Sunday, April 10, 2005

Iraq Protest and Powerline

I was somewhat impressed by the anti-Saddam, anti-occupation, and pro-Islamic protest in Baghdad for the second anniversary of the fall of Baghdad. According to Riverbend there were protest all over Iraq including Mosul and the south with Sunnis but mostly Shia Sadr supporters.
But others were less impressed that Iraqis are somewhat tired of being liberated to death. Ever vigilant Powerline is on the ball with its analysis. They seem to rely on an Iraqi who resides in California. Alright might not be the best reporting but not a huge point if it’s just viewing available photos. They make the most the fact that these people don’t like Saddam and terrorism. No shit, not many people love Saddam or terrorism but also not many people love American troops occupying Iraq. Here I love this photo from the rally:

Bush and Saddam

Wow equating Bush with Saddam no wonder the right wingers weren't too pleased by this expression of people power. Then HindRocket informs us that Sadr didn't win a single seat in the Iraqi parliament. Well maybe that is because Sadr did not run and rejected the election. Even after leaving out that cruical point HindRocket is still wrong as he left out that- Cadres and the Chosen- a party allied with Sadr did win three seats. And the UIA which won 51% of the seats had 20 Sadrists on its list but I don’t know how many of them got in. Also he declined to mention the results of provincial elections which left Sadrists in control of a least seven provinces. My favorite part was HindRocket’s closing statement:

Yet, it seems, their ability to turn out a few tattered demonstrators is enough to garner headlines throughout the U.S. Why?
Hmmmmm Okay I'll take your word for it Time's Blog of the Year
Baghdad 2nd Year Protest
A Few Tattered Demonstrators by John Hinderaker

Whoops last time I checked 300,000 was more then a few. When you frequent the right wing blogoshpere echo chamber you become surprised that Iraqis do not appreciate American occupation forces looting their country.
Compare the above picture with this 'climactic moment' Hindrocket was telling us about just over two years ago.

Firdos Square April 9th 2003 Climactic Moment By John Hinderaker

Good thing CNN and their Mainstream buddies did a closeup. And a good thing too we have watchful bloggers like Powerline to keep them under tabs.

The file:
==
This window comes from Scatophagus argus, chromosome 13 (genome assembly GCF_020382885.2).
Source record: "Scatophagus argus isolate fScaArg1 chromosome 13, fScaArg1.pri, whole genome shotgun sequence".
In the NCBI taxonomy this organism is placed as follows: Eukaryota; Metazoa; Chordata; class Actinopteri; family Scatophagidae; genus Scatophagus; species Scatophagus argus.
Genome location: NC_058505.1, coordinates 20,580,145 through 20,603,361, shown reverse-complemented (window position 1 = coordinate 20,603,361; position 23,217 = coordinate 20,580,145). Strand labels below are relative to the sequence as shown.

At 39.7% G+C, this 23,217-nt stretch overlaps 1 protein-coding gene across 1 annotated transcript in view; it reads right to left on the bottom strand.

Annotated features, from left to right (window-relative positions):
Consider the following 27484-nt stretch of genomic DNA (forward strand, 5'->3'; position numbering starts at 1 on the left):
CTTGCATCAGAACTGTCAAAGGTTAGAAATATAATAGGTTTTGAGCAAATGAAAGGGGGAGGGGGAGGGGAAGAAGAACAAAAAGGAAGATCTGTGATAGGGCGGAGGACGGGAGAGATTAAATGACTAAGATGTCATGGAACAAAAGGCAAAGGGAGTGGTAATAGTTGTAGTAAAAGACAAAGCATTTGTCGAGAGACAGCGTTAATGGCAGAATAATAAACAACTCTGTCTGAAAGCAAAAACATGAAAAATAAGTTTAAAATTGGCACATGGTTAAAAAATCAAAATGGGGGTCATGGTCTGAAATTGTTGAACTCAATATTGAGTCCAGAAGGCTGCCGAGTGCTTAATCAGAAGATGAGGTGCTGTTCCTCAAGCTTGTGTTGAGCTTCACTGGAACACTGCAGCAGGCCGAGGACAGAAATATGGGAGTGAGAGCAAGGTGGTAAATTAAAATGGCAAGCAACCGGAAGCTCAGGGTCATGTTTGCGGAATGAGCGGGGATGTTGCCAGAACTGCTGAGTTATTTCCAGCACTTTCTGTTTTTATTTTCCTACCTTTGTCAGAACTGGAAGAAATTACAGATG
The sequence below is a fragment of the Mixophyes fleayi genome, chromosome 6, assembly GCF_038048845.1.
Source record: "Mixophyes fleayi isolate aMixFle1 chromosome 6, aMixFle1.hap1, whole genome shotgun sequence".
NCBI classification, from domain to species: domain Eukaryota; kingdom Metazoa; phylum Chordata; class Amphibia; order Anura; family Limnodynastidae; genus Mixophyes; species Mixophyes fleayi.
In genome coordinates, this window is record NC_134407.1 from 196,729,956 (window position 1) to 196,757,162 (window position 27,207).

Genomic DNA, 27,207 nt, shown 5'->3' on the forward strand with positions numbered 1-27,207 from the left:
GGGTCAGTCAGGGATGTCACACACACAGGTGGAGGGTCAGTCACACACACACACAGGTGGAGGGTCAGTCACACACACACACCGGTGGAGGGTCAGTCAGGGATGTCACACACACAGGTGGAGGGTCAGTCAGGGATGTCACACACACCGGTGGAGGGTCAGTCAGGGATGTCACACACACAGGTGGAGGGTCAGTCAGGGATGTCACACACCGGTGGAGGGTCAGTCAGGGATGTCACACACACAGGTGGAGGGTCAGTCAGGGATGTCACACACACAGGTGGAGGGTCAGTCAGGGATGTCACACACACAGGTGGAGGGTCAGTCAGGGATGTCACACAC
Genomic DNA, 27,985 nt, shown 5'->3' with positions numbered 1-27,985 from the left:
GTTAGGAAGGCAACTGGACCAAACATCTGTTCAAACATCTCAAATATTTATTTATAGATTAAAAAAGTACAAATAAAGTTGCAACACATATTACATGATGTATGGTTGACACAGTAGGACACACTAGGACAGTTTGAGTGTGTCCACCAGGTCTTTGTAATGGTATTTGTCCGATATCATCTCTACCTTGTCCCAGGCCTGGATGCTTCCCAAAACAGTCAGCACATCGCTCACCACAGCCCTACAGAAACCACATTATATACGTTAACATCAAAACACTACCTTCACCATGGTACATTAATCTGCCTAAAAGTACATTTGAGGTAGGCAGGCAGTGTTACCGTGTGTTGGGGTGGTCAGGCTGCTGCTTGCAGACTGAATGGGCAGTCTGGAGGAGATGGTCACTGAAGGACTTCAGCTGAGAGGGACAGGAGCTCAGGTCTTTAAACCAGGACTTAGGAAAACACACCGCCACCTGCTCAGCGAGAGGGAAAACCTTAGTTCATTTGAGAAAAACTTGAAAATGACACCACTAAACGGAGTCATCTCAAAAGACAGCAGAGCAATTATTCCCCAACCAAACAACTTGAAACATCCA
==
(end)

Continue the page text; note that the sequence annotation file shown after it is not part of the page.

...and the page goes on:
UPDATE: I was wrong, Sadr does have more then 3 supporters in the Iraqi Parliament. According to Juan Cole he has around 20 supporters which is impressive if you consider that the Sunnis only have 17 seats. Scroll down to bottom of his post to see for yourself.


Anonymous TS said...

I don't know why, but right now I feel like fire bombing Walmart...

11/4/05 21:59  
Anonymous Canadian Politics said...

I'm not sure whether it was wise to invade Iraq in the first place, yet I am glad that Saddam is gone and that democracy appears/seems to be taking hold there. I wish that back in the Gulf War in the time of Bush senior -- this is when Saddam should have been removed. Well, can't change the past but we just need to make sure our foreign policy is sound for the future.

11/4/05 22:27  
Blogger weech said...

Bush Sr had his reasons for not wanting to occupy Iraq and he wasn't surrounded by neocon advisors.

In their cowritten 1998 book, "A World Transformed" George H.W. Bush and his National Security Advisor, Brent Scowcroft, discussed regime change in Iraq:

Trying to eliminate Saddam [in 1991], extending the ground war into an occupation of Iraq, would have violated our guidelines about not changing objectives in midstream, engaging in 'mission creep', and would have incurred incalculable human and political costs... Would have have been forced to occupy Baghdad and, in effect, rule Iraq. The coalition would instantly have collapsed, the Arabs deserting in anger and other allies pulling out as well. Under those circumstances, there was no viable 'exit strategy' we could see, violating another of our principles... Had we gone the invasion route, the United States could conceivably still be an occupying power in a bitterly hostile land. It would have been a dramatically different - and perhaps barren - outcome.". (quoted in “Losing America,” pg 154)

12/4/05 11:47  

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